Friday September 7, 2012
Comics writer Andy Diggle talks about superhero movies
WORLDS OF WONDER
By NICHOLAS YONG
Comics writer Andy Diggle talks about the popularity of superhero movies and his favourites.
IT is a good thing for comic book fans that leading British comic writer Andy Diggle, 41, chose to ignore the advice of his teachers.
ďMy English teacher said comics are not literature and my art teacher said this is not art. My careers adviser said I should go and work in insurance or something,Ē he says dryly over the telephone.
Diggle, based in Lancaster, England, is probably best known for co-creating the award-winning comic series The Losers, which was adapted into a movie in 2010 starring Chris Evans and Jeffrey Dean Morgan. Published by the Vertigo imprint of DC Comics and running from 2003 to 2006, it is about a Special Forces team that turns against the CIA after the agency betrays it.
Diggle also wrote Green Arrow: Year One, the basis for the upcoming TV series starring Stephen Amell, about the socially conscious superhero armed with a bow and arrow. Diggle is former editor of cult British sci-fi magazine 2000 AD, which is responsible for iconic characters such as Judge Dredd.
In our Q&A, Diggle talks about how his works have fared on the big screen and how comics are going ďmainstreamĒ now.
Were you happy with how The Losers movie turned out?
I can tell you now that there will not be a sequel, because the first movie didnít make enough money at the box office.
It was just unfortunate coincidence that once The A-Team was announced with big-name stars such as Liam Neeson and a much bigger budget, that started to overshadow it.
Originally, The Losers was going to be an US$80mil (RM249mil) movie, and it ended up being a US$25mil (RM77.8mil) movie.
If you want to make a big, impressive action movie, you need to be able to put it all up on the screen.
I canít be objective about The Losers because obviously Iím very close to it.
But they took all the politics and the dark, violent, cynical edge out of it. So they kind of turned it into bubblegum. I think if they had made a darker, tougher movie, it would have worked better.
But the cast was amazing, and worked incredibly hard under very difficult conditions.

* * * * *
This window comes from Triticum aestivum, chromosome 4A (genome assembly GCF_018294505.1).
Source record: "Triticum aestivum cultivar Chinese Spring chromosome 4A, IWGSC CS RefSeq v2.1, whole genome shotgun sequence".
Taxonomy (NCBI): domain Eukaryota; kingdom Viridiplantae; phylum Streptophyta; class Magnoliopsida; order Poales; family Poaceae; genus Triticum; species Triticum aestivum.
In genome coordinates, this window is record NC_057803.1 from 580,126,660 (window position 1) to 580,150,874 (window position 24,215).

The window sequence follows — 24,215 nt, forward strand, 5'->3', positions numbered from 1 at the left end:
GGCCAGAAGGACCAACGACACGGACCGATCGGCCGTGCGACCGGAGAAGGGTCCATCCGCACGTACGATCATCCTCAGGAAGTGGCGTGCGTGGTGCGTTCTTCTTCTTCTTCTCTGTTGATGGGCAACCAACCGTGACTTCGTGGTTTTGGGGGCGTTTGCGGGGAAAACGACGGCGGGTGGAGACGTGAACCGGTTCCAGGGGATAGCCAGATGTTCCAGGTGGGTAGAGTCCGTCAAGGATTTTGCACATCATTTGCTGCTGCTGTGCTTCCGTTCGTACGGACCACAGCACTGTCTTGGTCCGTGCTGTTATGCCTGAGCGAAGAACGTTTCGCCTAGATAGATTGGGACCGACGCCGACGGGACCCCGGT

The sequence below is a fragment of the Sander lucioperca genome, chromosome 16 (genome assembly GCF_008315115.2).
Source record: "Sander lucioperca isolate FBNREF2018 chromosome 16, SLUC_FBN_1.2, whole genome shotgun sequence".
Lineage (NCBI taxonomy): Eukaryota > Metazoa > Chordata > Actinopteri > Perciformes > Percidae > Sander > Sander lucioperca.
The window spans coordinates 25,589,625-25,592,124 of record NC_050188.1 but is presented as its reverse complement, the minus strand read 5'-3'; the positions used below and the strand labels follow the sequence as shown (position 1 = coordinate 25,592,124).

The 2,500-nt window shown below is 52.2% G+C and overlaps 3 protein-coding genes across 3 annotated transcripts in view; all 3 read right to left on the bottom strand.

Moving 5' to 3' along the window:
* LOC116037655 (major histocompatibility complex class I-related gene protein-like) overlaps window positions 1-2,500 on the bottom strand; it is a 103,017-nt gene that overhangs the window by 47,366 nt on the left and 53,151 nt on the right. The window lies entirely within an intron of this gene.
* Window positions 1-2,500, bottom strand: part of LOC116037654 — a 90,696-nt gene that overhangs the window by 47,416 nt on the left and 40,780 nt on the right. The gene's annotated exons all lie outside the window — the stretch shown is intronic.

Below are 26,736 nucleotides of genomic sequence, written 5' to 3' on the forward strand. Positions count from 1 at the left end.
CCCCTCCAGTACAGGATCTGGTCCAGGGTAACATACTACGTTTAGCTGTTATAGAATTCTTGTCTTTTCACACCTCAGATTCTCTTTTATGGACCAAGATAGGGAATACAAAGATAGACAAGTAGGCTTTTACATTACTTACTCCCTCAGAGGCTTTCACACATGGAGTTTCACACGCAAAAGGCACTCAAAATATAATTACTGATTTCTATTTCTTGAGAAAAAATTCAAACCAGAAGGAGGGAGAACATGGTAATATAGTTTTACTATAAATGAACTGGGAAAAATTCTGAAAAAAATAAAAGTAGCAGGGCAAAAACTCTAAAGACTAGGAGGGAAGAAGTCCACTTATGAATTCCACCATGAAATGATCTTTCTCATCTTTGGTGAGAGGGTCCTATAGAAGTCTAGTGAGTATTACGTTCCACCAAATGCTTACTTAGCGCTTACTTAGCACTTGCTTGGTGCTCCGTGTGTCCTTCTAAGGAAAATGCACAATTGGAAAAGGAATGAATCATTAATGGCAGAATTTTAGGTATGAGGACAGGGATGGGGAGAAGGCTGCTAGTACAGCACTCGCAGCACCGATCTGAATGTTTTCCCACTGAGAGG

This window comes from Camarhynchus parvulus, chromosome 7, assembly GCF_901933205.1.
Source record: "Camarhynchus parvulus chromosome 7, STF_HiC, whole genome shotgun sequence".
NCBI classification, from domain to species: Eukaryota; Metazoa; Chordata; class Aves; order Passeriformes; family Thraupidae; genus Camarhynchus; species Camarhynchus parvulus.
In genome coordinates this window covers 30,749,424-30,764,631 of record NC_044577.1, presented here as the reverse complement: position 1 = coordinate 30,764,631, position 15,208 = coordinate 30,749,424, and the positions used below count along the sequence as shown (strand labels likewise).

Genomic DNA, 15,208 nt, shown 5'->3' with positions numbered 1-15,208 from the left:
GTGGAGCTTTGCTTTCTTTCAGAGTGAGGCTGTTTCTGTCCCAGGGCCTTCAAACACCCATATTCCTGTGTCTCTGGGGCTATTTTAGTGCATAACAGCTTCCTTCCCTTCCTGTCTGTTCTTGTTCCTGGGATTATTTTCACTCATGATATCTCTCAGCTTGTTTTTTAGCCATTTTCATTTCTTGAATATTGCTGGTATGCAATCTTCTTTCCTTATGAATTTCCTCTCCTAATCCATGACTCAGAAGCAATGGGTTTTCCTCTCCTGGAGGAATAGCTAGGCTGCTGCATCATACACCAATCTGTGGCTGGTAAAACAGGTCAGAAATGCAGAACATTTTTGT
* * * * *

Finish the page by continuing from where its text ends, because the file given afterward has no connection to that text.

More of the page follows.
With the increasing popularity of the San Diego Comic Convention and superhero movies coming out every year, are you surprised by how mainstream comics have become?
Iím certainly pleased and gratified. But Iíve always felt that comics were a wonderful medium that could appeal to ordinary people, the man on the street, and not just fans. Iím glad to see that thatís finally starting to happen.
Theyíve started making good movies about superheroes and thereís been a rise in the West of the popularity of non-superhero genres, such as zombie shows like The Walking Dead.
All of these things working together are helping to make the civilians, as I call them, aware that thereís more to comics than just superheroes.
What was your favourite comic movie this year?
The Avengers is probably my favourite superhero film of the year so far, because its director Joss Whedon is a genius. Iím also a huge fan of Christopher Nolan and Iím especially a huge fan of what he did with his second Batman movie (The Dark Knight, 2008), but it took itself so seriously.
When The Dark Knight comics came out in the 1980s, I remember there was a spate of articles in the media saying, zap pow, comics just arenít for kids any more. And it felt like comics were trying so hard to be taken seriously.
It was like comics had become a sort of sulky teenager hiding in his bedroom and complaining, nobody takes him seriously, and for me, Nolanís Batman is a little bit like that.